tax

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tax

n. a governmental assessment (charge) upon property value, transactions (transfers and sales), licenses granting a right, and/or income. These include Federal and state income taxes, county and city taxes on real property, state and/or local sales tax based on a percentage of each retail transaction, duties on imports from foreign countries, business licenses, Federal tax (and some states' taxes) on the estates of persons who have died, taxes on large gifts, and a state "use" tax in lieu of sales tax imposed on certain goods bought outside of the state. (See: income tax, estate tax, gift tax, use tax, unified estate and gift tax, franchise tax)

Copyright © 1981-2005 by Gerald N. Hill and Kathleen T. Hill. All Right reserved.

tax

a levy made by national or local government to pay for services provided by public bodies. There is no inherent power in the Crown to raise money in this way; express provision must be made by statute. Changes to tax law are made annually in the Finance Act(s); periodically the law is consolidated, as for example in the Income and Corporation Taxes Act 1988 or the Taxation of Chargeable Gains Act 1992. See TAXATION.
Collins Dictionary of Law © W.J. Stewart, 2006
References in periodicals archive ?
Tax officials ("taxers") are fond of telling us taxpayers ("taxees") that they have built a level playing field so we all contribute fairly to the great pools of money that water our thirsty government.
Federal Reserve Chairman Ben Bernanke stated as much when Congressman Ron Paul (R-Texas) accused him of being "probably the biggest taxer in the country." Bernanke replied: "Congressman, I couldn't agree with you more that inflation is a tax, and that inflation is too high."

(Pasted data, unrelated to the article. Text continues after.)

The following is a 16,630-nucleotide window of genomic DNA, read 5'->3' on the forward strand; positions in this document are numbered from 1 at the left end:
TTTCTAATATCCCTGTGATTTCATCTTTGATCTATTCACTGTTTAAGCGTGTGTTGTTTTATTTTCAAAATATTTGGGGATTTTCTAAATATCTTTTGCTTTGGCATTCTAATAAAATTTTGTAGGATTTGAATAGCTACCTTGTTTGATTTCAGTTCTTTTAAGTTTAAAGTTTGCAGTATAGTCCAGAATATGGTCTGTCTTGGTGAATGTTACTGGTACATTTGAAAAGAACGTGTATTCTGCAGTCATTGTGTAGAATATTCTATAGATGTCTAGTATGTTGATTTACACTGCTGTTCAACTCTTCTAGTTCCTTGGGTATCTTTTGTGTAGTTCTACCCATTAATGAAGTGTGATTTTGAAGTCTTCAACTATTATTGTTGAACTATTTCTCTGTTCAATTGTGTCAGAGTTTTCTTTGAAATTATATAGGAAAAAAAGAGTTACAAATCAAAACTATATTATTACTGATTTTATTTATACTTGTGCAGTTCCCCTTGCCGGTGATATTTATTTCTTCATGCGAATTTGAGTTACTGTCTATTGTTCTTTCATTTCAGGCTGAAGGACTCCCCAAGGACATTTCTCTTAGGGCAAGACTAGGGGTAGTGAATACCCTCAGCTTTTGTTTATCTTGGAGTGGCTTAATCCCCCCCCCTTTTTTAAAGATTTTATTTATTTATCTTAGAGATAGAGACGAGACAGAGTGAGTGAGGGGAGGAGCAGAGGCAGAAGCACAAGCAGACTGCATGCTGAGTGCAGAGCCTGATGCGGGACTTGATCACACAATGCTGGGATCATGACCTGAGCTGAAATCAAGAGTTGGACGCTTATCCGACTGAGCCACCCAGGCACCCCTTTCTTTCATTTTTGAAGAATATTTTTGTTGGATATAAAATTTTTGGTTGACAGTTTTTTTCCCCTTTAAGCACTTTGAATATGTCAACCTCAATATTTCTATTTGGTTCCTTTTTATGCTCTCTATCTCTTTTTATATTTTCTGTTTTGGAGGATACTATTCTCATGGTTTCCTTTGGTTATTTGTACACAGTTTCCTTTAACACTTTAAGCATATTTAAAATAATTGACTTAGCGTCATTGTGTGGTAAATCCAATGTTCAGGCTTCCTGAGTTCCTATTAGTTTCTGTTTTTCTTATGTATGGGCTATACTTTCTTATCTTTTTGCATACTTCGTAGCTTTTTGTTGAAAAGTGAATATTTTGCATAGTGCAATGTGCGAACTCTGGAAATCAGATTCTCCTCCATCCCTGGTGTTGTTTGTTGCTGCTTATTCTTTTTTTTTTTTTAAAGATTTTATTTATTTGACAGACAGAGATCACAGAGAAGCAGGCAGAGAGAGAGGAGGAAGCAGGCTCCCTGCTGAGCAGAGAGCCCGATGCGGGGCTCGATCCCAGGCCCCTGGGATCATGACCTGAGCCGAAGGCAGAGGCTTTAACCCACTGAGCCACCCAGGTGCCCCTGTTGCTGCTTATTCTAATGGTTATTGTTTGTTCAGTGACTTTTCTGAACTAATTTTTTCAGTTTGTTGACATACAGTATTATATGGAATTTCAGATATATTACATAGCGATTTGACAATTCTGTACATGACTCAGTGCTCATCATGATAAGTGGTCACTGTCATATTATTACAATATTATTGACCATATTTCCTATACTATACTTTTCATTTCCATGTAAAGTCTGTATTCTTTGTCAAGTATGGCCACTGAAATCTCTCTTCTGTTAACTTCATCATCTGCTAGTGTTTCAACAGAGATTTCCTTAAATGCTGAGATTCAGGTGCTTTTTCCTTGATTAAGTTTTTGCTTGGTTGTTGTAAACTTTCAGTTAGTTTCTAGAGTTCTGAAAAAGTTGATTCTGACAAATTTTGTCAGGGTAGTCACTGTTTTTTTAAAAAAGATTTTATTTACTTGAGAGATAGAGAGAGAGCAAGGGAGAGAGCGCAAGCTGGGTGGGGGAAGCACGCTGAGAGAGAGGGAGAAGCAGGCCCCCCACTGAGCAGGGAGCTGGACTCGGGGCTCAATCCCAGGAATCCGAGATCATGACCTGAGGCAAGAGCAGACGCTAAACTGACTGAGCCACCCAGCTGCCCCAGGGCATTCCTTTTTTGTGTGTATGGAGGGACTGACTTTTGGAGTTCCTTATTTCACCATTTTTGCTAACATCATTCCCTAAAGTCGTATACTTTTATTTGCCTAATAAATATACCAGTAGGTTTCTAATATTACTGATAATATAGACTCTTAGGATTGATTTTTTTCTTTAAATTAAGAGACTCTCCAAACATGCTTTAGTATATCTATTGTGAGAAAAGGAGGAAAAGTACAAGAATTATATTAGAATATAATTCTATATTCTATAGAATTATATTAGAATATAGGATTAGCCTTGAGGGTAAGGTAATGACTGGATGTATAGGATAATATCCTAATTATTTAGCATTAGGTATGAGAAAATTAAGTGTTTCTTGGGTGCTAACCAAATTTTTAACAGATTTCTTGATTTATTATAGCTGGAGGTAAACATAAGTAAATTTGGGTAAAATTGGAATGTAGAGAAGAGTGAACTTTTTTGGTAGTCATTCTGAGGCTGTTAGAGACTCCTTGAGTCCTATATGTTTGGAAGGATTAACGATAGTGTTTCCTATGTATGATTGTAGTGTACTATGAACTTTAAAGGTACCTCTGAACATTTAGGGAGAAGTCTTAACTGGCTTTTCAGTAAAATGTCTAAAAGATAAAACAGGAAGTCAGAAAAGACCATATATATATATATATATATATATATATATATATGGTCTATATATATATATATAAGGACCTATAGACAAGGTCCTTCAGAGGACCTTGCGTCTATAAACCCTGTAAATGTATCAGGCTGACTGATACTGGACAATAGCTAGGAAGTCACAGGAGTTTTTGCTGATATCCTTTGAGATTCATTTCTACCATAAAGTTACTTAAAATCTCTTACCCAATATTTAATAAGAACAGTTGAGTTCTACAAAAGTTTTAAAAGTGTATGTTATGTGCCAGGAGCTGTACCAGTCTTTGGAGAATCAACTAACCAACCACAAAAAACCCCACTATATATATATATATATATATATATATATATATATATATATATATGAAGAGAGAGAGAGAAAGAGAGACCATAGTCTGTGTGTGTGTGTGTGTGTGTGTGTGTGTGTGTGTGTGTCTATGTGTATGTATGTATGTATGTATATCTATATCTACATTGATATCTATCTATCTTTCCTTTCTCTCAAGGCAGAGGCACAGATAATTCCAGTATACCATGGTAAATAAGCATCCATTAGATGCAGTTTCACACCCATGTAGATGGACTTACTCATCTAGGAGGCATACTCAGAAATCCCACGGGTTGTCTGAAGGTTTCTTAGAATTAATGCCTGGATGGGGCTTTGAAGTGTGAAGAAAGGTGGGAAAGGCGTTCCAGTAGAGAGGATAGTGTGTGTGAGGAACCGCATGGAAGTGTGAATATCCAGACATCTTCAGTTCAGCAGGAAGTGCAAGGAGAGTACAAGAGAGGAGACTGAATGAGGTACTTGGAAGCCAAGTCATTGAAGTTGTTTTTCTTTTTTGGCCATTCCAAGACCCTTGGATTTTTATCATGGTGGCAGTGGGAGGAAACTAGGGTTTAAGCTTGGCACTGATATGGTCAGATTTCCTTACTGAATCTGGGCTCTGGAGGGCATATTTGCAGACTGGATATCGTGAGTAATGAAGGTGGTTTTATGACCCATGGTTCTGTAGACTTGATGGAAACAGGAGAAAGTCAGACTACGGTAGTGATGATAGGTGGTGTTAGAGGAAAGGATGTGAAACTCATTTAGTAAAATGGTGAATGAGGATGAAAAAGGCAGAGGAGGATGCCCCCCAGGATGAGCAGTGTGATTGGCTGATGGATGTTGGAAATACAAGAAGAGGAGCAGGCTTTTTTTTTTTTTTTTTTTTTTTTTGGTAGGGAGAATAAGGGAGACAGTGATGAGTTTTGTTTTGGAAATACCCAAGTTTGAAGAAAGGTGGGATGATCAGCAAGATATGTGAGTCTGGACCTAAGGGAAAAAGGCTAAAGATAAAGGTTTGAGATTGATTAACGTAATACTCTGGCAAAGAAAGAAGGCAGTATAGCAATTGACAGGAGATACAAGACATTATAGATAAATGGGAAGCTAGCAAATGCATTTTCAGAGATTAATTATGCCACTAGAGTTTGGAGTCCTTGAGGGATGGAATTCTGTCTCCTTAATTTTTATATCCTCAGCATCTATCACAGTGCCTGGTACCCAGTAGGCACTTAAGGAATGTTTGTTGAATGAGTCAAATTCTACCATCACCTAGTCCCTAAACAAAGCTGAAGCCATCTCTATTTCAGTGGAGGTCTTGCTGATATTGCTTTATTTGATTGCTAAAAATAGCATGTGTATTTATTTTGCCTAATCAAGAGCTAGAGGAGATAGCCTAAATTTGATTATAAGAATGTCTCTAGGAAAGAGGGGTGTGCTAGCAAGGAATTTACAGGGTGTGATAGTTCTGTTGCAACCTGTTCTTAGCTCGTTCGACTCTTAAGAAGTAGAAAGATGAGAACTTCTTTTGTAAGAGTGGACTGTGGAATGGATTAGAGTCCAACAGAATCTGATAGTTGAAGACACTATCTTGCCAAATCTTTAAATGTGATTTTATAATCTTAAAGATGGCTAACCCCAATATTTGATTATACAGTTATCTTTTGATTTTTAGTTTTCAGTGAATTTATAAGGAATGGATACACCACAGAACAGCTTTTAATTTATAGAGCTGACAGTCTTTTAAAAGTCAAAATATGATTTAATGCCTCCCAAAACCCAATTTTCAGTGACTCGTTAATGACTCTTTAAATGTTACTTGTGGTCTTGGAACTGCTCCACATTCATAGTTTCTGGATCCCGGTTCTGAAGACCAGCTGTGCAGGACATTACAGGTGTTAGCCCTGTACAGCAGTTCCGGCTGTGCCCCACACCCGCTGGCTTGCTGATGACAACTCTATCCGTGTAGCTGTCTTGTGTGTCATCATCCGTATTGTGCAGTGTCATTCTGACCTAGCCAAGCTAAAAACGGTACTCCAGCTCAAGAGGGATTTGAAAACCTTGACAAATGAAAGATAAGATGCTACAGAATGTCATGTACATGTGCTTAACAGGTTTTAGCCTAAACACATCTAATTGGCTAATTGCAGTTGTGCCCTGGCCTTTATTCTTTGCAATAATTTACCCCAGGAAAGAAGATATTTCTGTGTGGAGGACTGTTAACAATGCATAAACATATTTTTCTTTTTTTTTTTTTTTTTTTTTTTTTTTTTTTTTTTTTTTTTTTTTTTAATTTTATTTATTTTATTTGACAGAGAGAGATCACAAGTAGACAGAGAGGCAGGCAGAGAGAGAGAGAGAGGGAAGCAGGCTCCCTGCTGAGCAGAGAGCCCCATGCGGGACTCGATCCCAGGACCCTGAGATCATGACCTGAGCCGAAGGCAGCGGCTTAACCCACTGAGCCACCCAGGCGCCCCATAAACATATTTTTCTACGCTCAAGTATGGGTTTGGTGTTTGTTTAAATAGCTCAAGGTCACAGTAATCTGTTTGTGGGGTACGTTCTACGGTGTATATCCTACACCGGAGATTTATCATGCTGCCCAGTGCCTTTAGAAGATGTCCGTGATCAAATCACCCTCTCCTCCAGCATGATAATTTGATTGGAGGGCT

But Johnson said that Spartz, a Democrat, is "by no means a big taxer," and that the board first proposed the increase to keep up with the rate of inflation.
A cessor, incidentally, wasn't a "taxer" per se, according to the OED, but rather a tax assessor.
And if inflation suddenly rockets out of control along with rising interest rates -perhaps under a new prime minister who is an obsessive taxer but astonishingly prodigal with our money -and the property market crashes, what happens to all this debt?
Cocteau, que l'on ne peut pourtant pas taxer de reactionnaire, n'avait peut-etre pas tort lorsqu'il parlait en 1942, c'est-a-dire en pleine periode de transition -- encore une et non des moindres --, de la force et de l'actualite de l'oeuvre de Barres.
Rigel bought the facility for $300,000 11 years ago from Leonard and Miriam Hasson, Sheldon and Myrna Taxer and Bruce and Glenna Leipzip.
The raid, which was part of Operation Taxer, happened at the Canal Club, Broad Street, in the town centre during the early hours of yesterday and involved 50 officers.
Soucieux de restreindre le champ de l'activite municipale, les partisans de la premiere option voudront, en regle generale, confiner la municipalite a ses fonctions traditionnelles de protection et de services a la propriete et ne lui reconnaitre que le droit de taxer en fonction des benefices recus.
Les scientifiques marocains ne derogent pas de la regle pour taxer les reseaux sociaux de [beaucoup moins que]drogues[beaucoup plus grand que], qui affectent les usagers qui en abusent, appelant a une utilisation rationnelle et moderee de ces reseaux.
Pour le moment, on le fait a titre gracieux, puis on le fera taxer a un prix symbolique.